Once the private home of poet, Katrina Trask and her husband Spencer Trask, Yaddo is now an artist colony in Saratoga Springs, New York. The Trasks purchased the property in 1881, and named it Yaddo. The main house burned down 10 years after the Trasks bought the property. Architect William Halsey Wood designed a new house for the family which was completed in 1893 and still serves as the main building in the Yaddo community.
After the deaths of their four children, the Trasks envisioned turning their property into a retreat for artists and, in 1900, The Corporation of Yaddo was formed. Spenser Trask died in 1909. Near the end of her life Katrina, then a widow, remarried a friend of the family, George Foster Peabody. After Katrina's death in 1922, George Foster Peabody continued working to make Yaddo an artist community. In 1922 he hired Elizabeth Ames as executive director. Ames opened Yaddo to its first guests in 1926.
The philosophy behind Yaddo is to give artists a quite place to work, free of distraction. Guest artists spend their days alone in cottages and individual rooms. Artists who stay at Yaddo have all of their room and board expenses paid for by the Yaddo Foundation. Acceptance as a Yaddo guest is based on an artist's work and recommendations. As Spenser Task described in his dream for Yaddo, "It is such as these whom we would have enjoy the hospitality of Yaddo their sole qualifications being that they have done, are doing or give promise of doing good and earnest work."
The Yaddo mansion is furnished with Tiffany glass and heavy Victorian furniture. The property has rose and rock gardens which were designed by Spenser Trask, as a gift to his wife Katrina.
Flannery O'Connor first wrote to Yaddo director, Elizabeth Ames, in November of 1947 at which time she requested to spend the following summer at the community. Her application lists Paul Engle, Andrew Lytle, and Austin Warren as references.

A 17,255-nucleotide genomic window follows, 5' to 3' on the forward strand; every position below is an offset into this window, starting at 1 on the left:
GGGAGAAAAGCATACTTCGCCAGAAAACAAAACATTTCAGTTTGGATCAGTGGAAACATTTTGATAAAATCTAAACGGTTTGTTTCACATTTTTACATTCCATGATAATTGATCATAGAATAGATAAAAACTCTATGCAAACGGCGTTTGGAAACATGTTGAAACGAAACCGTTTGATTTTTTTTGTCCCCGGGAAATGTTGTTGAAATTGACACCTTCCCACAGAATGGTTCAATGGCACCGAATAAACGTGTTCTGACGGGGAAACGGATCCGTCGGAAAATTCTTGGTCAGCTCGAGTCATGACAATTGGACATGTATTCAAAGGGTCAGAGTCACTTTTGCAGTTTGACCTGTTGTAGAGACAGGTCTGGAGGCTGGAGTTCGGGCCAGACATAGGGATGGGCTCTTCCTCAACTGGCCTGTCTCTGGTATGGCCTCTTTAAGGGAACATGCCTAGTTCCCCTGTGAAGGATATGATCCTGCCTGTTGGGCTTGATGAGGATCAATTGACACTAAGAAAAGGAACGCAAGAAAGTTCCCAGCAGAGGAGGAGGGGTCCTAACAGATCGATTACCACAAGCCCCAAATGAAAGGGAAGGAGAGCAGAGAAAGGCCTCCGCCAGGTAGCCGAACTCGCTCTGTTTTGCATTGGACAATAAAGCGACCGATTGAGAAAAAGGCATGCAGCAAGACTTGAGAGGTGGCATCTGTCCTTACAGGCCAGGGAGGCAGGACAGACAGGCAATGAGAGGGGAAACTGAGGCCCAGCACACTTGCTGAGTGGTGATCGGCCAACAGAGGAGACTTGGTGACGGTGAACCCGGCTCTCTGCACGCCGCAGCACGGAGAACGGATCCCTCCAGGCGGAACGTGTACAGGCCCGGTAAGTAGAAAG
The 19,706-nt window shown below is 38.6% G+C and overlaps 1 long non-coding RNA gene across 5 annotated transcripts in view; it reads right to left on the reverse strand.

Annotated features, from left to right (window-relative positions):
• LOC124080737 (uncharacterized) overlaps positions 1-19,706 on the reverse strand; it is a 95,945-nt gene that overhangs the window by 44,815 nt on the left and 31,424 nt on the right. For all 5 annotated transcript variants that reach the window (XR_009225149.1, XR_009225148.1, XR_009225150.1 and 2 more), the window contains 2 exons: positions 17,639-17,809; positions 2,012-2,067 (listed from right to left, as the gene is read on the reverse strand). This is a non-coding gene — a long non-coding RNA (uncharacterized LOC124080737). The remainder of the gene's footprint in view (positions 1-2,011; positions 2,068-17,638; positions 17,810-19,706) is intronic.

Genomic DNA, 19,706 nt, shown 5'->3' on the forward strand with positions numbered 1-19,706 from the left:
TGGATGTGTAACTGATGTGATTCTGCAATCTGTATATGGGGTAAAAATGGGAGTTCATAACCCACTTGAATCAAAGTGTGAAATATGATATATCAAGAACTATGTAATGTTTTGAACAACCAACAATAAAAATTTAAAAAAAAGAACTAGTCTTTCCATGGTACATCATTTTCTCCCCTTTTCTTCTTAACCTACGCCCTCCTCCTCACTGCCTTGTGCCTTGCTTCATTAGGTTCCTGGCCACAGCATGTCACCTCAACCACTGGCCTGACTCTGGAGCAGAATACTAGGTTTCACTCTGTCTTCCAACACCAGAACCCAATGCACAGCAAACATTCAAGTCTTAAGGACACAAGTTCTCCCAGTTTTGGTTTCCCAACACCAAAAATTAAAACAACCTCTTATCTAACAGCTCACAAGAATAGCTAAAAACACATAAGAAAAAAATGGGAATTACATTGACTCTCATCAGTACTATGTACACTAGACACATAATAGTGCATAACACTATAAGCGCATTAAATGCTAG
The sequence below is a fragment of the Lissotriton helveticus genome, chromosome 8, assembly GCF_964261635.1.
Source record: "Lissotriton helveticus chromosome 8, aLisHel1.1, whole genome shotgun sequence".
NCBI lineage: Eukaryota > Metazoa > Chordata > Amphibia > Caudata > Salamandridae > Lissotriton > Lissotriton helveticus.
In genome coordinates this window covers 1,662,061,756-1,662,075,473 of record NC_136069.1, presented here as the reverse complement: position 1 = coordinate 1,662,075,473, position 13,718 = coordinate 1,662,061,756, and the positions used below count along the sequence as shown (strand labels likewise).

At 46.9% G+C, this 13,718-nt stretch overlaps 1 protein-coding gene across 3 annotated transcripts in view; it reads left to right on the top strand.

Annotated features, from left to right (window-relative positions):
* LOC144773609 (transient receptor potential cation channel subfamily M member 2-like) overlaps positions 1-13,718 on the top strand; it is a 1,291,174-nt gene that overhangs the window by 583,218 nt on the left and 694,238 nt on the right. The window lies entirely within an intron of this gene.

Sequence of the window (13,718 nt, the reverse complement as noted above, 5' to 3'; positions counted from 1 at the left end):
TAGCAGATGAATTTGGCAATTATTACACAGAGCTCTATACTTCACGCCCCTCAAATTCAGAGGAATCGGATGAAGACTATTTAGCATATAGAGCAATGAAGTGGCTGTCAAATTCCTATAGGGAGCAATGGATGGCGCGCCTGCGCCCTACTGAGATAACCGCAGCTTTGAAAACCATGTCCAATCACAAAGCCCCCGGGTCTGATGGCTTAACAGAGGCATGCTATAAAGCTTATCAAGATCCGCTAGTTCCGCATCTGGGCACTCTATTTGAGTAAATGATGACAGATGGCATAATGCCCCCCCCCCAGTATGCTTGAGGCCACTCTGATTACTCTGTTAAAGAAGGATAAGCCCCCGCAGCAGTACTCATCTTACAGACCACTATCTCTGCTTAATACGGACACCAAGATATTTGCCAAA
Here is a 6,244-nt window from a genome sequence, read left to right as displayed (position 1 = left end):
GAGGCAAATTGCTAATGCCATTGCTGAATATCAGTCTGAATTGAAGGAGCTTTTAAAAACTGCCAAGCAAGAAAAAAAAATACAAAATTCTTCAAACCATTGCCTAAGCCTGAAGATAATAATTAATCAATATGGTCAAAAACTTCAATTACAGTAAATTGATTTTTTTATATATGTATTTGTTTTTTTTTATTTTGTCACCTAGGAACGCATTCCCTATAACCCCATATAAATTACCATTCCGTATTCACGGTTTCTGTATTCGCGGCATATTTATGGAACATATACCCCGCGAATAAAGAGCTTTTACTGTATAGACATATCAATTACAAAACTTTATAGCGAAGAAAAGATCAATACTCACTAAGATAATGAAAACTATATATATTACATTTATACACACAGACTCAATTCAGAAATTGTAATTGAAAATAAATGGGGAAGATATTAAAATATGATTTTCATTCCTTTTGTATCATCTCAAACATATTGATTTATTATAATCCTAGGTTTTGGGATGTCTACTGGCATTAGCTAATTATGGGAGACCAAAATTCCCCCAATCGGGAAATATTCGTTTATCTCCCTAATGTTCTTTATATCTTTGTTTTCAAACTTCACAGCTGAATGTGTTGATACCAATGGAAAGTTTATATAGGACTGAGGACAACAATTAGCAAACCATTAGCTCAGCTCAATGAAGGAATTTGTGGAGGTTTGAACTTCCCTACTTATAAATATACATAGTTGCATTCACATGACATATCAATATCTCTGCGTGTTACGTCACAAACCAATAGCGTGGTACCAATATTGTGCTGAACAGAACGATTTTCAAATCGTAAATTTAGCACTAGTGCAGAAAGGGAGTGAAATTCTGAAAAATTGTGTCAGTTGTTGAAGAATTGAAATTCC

O'Connor received an invitation to live at Yaddo in 1948. O'Connor left Iowa to live at the community from June to July of that year where she worked on her first novel Wise Blood. She returned to the colony in mid-September after turning down a fellowship Paul Engle offered her in Iowa. She remained at Yaddo through Christmas, and learned in early January that she would be able to stay beyond March of 1949.
O'Connor's intended stay was cut short amid controversy in February of 1949. Long time Yaddo guest, Agnes Smedley, was accused of being a communist spy in a New York Times article published on February 11, 1949. During this controversy there were only four guests at Yaddo: Robert Lowell, Edward Maisel, Elizabeth Hardwick, and Flannery O'Connor. The artists discovered Yaddo and Elizabeth Ames had been under investigation by the FBI and were concerned that Yaddo had been used to hide Smedley's political agenda. The four artists believed Elizabeth Ames should leave the community, based on the belief that she was protecting Agnes Smedley's political agenda. The group approached the Yaddo board voicing their concerns. After two hearings conducted by the board, Ames was found innocent of any wrong doing. Amid the publicized controversy, O'Connor and Lowell left Yaddo. O'Connor lived for a short time in a room at the YWCA in New York City. She was later invited back to Yaddo, but after the controversy, she never returned.
While there was much publicity and controversy associated with O'Connor's tenure at Yaddo, it was also a place where she was able to write and meet other authors. O'Connor was working on her first novel Wise Blood while she was a resident at Yaddo. She become friends with Robert Lowell and Malcom Cowley, who both advised her on her writing. It was also during this time that O'Connor received criticism on Wise Blood from her agent John Selby at Rinehart. O'Connor, in her dissatisfaction with Selby, first wrote to Elizabeth McKee on June 19, 1948 and asked McKee to be her agent. Elizabeth McKee at Harcourt, Brace and Company would be O'Connor's agent until McKee's death in 1997. In February of 1949 during a visit away from Yaddo, O'Connor met Robert and Sally Fitzgerald for the first time. The Fitzgeralds would be two of O'Connor's life long friends.